3. Solution

The solution presented in this case study consists of three main parts:

  1. Collaborative work with JISCHTML5 project participants on declarative specifications for embedding citation data in HTML5 publications. This is covered in the case study on core HTML5 structure [5] and in the commentary below about best practice.
  2. A demonstration implementation in the WordDown HTML5 [6] conversion tool of how Zotero references in Word documents can be captured.
  3. The demonstration Javascript software for reformatting citations, ReCite, uses the Citation Style Language (CSL). CSL is a language for describing citation formats, invented by a USacademic, Bruce D’Arcus. It is now used in at least two major reference management applications: Zotero and Mendeley[5].

This solution uses the citeproc.js library for formatting citations.

This work has had very limited impact so far, but it has attracted some interest from those working on related projects and in areas such as the digital humanities. It is an important area for investment by the Higher Education sector, though, for simple reasons of productivity. Huge amounts of time are expended on current citation practices in authoring, publishing and re-using academic content.

4. Challenges

The main challenge in this work is aligning effort that is happening in many different projects across the world, and choosing which of many competing metadata standards to support. While Zotero, as an open source product, and Mendeley as a free-to-use product, are both widely deployed, and can share citation formats via CSL, the JSON format used by the citation formatter citeproc.js is not very well documented and at this stage it is not clear exactly how much work will be involved to map the JSON format to HTML5 microdata and to other formats.

There are also problems with the citeproc.js library used in the ReCite code. It uses an XML processing library which does not appear to work very well in the Google Chrome browser or Apple's Safari. It is not clear at this stage if these problems can be resolved or an alternative found.

5. Conclusions

This case study has shown a proof of concept implementation that demonstrates that citations can be inserted into a document in one mode, in a word processing application, and be published in HTML5 with the semantic structure of the citation intact; so it can be reformatted on demand, and, more importantly, processed by machines. This is just one tool-chain, the same principle could be applied in many different workflows.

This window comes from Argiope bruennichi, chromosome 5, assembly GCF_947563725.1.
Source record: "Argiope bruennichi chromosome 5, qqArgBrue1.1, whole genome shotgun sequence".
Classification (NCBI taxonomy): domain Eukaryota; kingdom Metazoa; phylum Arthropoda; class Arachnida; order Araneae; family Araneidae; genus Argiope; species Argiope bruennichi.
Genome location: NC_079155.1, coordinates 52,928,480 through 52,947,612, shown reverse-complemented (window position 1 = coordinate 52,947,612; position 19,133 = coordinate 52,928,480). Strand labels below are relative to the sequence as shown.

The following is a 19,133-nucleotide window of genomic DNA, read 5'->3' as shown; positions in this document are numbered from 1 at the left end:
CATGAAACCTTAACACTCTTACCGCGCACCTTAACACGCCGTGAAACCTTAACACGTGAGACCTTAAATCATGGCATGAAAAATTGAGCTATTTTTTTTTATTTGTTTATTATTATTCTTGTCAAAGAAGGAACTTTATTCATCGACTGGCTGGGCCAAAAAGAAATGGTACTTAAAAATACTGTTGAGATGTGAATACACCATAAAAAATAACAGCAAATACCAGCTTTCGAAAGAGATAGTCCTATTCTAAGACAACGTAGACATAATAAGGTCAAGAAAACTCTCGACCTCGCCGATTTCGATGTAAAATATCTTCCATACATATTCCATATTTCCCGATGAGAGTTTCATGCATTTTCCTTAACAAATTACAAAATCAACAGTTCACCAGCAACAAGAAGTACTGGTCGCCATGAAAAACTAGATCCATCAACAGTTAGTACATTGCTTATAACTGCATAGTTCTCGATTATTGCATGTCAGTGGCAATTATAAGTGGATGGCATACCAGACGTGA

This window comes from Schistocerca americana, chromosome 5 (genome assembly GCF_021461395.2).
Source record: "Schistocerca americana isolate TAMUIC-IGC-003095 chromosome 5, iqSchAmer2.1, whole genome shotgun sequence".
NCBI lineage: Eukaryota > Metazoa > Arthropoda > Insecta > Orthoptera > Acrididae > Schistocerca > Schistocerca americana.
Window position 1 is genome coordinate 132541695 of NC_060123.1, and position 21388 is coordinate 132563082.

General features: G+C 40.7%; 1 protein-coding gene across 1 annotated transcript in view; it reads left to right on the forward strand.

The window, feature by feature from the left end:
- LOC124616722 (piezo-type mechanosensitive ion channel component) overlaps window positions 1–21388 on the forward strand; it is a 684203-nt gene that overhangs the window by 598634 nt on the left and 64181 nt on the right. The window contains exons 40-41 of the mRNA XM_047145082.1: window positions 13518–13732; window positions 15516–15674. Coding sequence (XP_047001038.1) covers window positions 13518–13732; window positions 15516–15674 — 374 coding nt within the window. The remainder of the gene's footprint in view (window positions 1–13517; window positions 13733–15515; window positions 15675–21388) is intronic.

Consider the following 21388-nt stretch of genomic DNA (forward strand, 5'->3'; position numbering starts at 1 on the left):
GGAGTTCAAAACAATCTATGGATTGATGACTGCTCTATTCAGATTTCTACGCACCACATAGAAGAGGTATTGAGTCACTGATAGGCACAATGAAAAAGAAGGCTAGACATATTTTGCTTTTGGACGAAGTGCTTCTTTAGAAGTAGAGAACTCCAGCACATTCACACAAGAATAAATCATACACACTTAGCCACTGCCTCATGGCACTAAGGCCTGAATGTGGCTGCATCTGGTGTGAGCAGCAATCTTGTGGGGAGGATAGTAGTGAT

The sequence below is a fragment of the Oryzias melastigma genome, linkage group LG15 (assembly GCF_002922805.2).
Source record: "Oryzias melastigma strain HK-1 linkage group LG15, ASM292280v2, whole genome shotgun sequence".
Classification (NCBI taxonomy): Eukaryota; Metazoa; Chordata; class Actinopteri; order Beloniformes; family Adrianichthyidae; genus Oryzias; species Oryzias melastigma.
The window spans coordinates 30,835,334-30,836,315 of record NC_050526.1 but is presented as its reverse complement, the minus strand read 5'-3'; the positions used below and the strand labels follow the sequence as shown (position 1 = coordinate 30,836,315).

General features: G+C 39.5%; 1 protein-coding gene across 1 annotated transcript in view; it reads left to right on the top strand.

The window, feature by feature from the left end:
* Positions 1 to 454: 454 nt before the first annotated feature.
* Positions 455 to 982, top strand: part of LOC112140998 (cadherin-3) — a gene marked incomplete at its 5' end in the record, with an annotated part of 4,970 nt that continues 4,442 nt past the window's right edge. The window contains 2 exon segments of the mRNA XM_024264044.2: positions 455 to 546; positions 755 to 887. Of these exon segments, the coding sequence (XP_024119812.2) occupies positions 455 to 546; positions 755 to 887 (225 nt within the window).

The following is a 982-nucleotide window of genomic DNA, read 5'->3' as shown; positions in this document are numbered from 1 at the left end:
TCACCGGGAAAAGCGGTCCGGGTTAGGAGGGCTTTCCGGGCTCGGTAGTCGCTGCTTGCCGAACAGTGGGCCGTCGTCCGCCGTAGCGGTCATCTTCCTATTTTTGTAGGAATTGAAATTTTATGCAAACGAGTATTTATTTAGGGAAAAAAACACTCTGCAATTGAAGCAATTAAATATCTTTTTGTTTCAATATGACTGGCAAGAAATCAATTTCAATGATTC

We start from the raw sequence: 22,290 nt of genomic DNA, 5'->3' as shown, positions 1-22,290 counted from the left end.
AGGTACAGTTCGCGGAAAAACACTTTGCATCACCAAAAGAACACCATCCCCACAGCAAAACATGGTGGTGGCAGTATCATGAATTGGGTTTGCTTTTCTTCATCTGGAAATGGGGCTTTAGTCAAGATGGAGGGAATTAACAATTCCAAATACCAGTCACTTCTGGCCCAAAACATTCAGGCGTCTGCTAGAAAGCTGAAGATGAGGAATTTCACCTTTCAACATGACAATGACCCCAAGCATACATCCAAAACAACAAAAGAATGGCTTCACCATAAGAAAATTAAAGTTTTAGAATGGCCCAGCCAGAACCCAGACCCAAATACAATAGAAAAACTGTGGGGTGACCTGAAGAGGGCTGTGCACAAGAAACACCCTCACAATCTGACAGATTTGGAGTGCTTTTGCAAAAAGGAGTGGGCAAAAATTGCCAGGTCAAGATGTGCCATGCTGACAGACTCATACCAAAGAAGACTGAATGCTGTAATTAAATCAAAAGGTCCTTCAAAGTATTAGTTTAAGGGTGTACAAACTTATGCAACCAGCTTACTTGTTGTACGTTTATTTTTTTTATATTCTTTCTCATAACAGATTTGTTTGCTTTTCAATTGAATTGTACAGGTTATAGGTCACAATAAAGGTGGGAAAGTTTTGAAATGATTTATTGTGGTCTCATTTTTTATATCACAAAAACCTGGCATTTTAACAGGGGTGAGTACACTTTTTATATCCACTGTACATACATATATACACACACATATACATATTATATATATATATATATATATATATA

While the proof of concept works it is limited by interoperability problems between the citation and bibliographic formats in use today on the Web and in academic systems. This early work shows promise, but to reap substantial benefits, investment is needed in the following areas:

  1. Cross-walk services so that systems using different standards for bibliographic metadata can be bridged. A public web API would be ideal, and would reduce costs for web developers working with all kinds of academic materials which have formal citations in them
  2. Guides users following and implementing current common academic authoring, editorial and publishing workflows, including information literacy materials for use in higher education institutions.
  3. Representing the needs of higher education and research in current commercially driven quasi-standards efforts, particularly the consortium, which is defining standards for representing embedded in HTML5 materials.

We have an opportunity, via a modest effort in development, standardisation work and outreach, to realise the goal set out in this case study: to automate processing of in-text citations and reference lists in publications.

6. References

[1] Open Bibliography for Science, Technology, and Medicine. Jones, R., MacGillivray, M., Murray-Rust, P., Pitman, J., Sefton, P., O'Steen, B., & Waites, W. (2011). Retrieved from:

[2] Visualising Embedded Metadata, MacGillivray, M. HTML5 Case Studies, University of Bath: UKOLN.

[3] GREAT FLOOD AT TOOWOOMBA. SYDNEY, Friday. Gippsland Times, 1893. p.3.

[4] Semantics and Metadata, HTML5 Case Studies, Adams, S. UKOLN, University of Bath:.

[5] Sefton, P. (2012b). Conventions and guidelines for Scholarly HTML5 documents, HTML5 Case Studies, UKOLN, University of Bath.

[6] Sefton, P. (2012c). WordDown: Word to HTML5 conversion tool, HTML5 Case Studies, UKOLN, University of Bath.


[1] THATCamp Canberra - The Humanities And Technology unconference, 7-9 October, University of Canberra,
[2] TROVE Digitised Newspapers and more,